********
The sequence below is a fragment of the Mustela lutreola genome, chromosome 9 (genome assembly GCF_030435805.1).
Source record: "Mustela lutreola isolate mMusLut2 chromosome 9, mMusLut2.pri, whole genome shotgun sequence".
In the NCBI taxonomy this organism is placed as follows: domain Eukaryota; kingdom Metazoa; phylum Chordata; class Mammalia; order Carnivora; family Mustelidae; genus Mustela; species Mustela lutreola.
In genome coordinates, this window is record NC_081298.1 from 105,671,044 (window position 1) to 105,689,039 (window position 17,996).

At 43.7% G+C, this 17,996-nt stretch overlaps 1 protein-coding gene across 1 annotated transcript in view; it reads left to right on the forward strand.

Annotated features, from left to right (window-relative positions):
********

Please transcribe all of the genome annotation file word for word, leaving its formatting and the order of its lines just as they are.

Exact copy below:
The sequence below is a fragment of the Mustela lutreola genome, chromosome 9 (genome assembly GCF_030435805.1).
Source record: "Mustela lutreola isolate mMusLut2 chromosome 9, mMusLut2.pri, whole genome shotgun sequence".
In the NCBI taxonomy this organism is placed as follows: domain Eukaryota; kingdom Metazoa; phylum Chordata; class Mammalia; order Carnivora; family Mustelidae; genus Mustela; species Mustela lutreola.
In genome coordinates, this window is record NC_081298.1 from 105,671,044 (window position 1) to 105,689,039 (window position 17,996).

At 43.7% G+C, this 17,996-nt stretch overlaps 1 protein-coding gene across 1 annotated transcript in view; it reads left to right on the forward strand.

Annotated features, from left to right (window-relative positions):